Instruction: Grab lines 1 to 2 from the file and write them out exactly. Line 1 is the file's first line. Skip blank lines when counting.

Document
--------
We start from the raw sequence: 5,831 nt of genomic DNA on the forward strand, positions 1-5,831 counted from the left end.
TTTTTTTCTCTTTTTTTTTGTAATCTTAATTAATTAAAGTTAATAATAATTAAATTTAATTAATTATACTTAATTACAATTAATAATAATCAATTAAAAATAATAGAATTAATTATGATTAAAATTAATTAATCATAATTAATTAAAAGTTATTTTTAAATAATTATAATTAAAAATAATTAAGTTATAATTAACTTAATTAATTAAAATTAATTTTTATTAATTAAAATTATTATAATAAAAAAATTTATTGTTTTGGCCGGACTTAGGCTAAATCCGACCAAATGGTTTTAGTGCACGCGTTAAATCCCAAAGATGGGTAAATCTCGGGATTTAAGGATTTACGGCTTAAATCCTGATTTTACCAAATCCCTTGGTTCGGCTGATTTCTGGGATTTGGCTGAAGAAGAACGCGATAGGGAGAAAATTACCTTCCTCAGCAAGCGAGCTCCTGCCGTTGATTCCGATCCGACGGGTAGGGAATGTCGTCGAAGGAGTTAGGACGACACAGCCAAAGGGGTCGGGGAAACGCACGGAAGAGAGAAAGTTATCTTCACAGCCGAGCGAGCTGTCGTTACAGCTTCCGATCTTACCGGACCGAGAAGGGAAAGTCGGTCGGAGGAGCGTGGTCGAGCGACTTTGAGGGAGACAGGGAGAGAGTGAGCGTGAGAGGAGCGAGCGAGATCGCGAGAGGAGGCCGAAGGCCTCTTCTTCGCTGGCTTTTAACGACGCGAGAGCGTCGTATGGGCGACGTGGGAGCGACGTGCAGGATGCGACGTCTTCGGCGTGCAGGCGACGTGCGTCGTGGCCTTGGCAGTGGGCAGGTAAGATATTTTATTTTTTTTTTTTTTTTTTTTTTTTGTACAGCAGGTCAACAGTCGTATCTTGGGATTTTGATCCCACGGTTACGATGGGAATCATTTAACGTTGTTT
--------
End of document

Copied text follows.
We start from the raw sequence: 5,831 nt of genomic DNA on the forward strand, positions 1-5,831 counted from the left end.
TTTTTTTCTCTTTTTTTTTGTAATCTTAATTAATTAAAGTTAATAATAATTAAATTTAATTAATTATACTTAATTACAATTAATAATAATCAATTAAAAATAATAGAATTAATTATGATTAAAATTAATTAATCATAATTAATTAAAAGTTATTTTTAAATAATTATAATTAAAAATAATTAAGTTATAATTAACTTAATTAATTAAAATTAATTTTTATTAATTAAAATTATTATAATAAAAAAATTTATTGTTTTGGCCGGACTTAGGCTAAATCCGACCAAATGGTTTTAGTGCACGCGTTAAATCCCAAAGATGGGTAAATCTCGGGATTTAAGGATTTACGGCTTAAATCCTGATTTTACCAAATCCCTTGGTTCGGCTGATTTCTGGGATTTGGCTGAAGAAGAACGCGATAGGGAGAAAATTACCTTCCTCAGCAAGCGAGCTCCTGCCGTTGATTCCGATCCGACGGGTAGGGAATGTCGTCGAAGGAGTTAGGACGACACAGCCAAAGGGGTCGGGGAAACGCACGGAAGAGAGAAAGTTATCTTCACAGCCGAGCGAGCTGTCGTTACAGCTTCCGATCTTACCGGACCGAGAAGGGAAAGTCGGTCGGAGGAGCGTGGTCGAGCGACTTTGAGGGAGACAGGGAGAGAGTGAGCGTGAGAGGAGCGAGCGAGATCGCGAGAGGAGGCCGAAGGCCTCTTCTTCGCTGGCTTTTAACGACGCGAGAGCGTCGTATGGGCGACGTGGGAGCGACGTGCAGGATGCGACGTCTTCGGCGTGCAGGCGACGTGCGTCGTGGCCTTGGCAGTGGGCAGGTAAGATATTTTATTTTTTTTTTTTTTTTTTTTTTTTGTACAGCAGGTCAACAGTCGTATCTTGGGATTTTGATCCCACGGTTACGATGGGAATCATTTAACGTTGTTT